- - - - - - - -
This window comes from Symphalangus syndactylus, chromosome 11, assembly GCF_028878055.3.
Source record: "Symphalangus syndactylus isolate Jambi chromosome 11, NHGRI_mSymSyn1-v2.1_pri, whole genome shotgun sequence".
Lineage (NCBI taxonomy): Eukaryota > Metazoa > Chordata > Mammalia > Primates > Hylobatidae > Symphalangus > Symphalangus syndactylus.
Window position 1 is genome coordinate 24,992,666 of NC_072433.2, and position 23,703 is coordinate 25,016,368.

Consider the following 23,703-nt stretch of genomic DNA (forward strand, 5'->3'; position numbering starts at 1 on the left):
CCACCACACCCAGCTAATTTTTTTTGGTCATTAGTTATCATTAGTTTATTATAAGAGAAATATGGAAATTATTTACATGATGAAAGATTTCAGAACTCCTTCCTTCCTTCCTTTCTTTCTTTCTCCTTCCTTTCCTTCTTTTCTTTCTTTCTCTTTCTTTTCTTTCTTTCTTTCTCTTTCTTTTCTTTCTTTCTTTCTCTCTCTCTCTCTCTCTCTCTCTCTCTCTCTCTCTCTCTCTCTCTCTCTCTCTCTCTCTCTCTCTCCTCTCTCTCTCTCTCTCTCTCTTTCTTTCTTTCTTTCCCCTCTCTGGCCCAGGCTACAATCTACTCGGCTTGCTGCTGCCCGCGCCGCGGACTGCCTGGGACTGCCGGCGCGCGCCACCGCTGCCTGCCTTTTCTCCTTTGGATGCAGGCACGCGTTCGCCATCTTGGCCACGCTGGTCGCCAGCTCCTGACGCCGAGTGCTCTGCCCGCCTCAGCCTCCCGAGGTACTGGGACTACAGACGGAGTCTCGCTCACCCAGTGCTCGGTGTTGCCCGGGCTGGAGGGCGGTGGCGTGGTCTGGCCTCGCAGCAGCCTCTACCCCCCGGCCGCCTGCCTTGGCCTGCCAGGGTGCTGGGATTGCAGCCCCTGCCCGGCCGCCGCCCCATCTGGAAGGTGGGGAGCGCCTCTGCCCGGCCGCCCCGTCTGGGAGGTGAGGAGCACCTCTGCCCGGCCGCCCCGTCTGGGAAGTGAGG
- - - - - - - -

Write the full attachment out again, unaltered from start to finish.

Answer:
This window comes from Symphalangus syndactylus, chromosome 11, assembly GCF_028878055.3.
Source record: "Symphalangus syndactylus isolate Jambi chromosome 11, NHGRI_mSymSyn1-v2.1_pri, whole genome shotgun sequence".
Lineage (NCBI taxonomy): Eukaryota > Metazoa > Chordata > Mammalia > Primates > Hylobatidae > Symphalangus > Symphalangus syndactylus.
Window position 1 is genome coordinate 24,992,666 of NC_072433.2, and position 23,703 is coordinate 25,016,368.

Consider the following 23,703-nt stretch of genomic DNA (forward strand, 5'->3'; position numbering starts at 1 on the left):
CCACCACACCCAGCTAATTTTTTTTGGTCATTAGTTATCATTAGTTTATTATAAGAGAAATATGGAAATTATTTACATGATGAAAGATTTCAGAACTCCTTCCTTCCTTCCTTTCTTTCTTTCTCCTTCCTTTCCTTCTTTTCTTTCTTTCTCTTTCTTTTCTTTCTTTCTTTCTCTTTCTTTTCTTTCTTTCTTTCTCTCTCTCTCTCTCTCTCTCTCTCTCTCTCTCTCTCTCTCTCTCTCTCTCTCTCTCTCTCTCTCTCCTCTCTCTCTCTCTCTCTCTCTTTCTTTCTTTCTTTCCCCTCTCTGGCCCAGGCTACAATCTACTCGGCTTGCTGCTGCCCGCGCCGCGGACTGCCTGGGACTGCCGGCGCGCGCCACCGCTGCCTGCCTTTTCTCCTTTGGATGCAGGCACGCGTTCGCCATCTTGGCCACGCTGGTCGCCAGCTCCTGACGCCGAGTGCTCTGCCCGCCTCAGCCTCCCGAGGTACTGGGACTACAGACGGAGTCTCGCTCACCCAGTGCTCGGTGTTGCCCGGGCTGGAGGGCGGTGGCGTGGTCTGGCCTCGCAGCAGCCTCTACCCCCCGGCCGCCTGCCTTGGCCTGCCAGGGTGCTGGGATTGCAGCCCCTGCCCGGCCGCCGCCCCATCTGGAAGGTGGGGAGCGCCTCTGCCCGGCCGCCCCGTCTGGGAGGTGAGGAGCACCTCTGCCCGGCCGCCCCGTCTGGGAAGTGAGG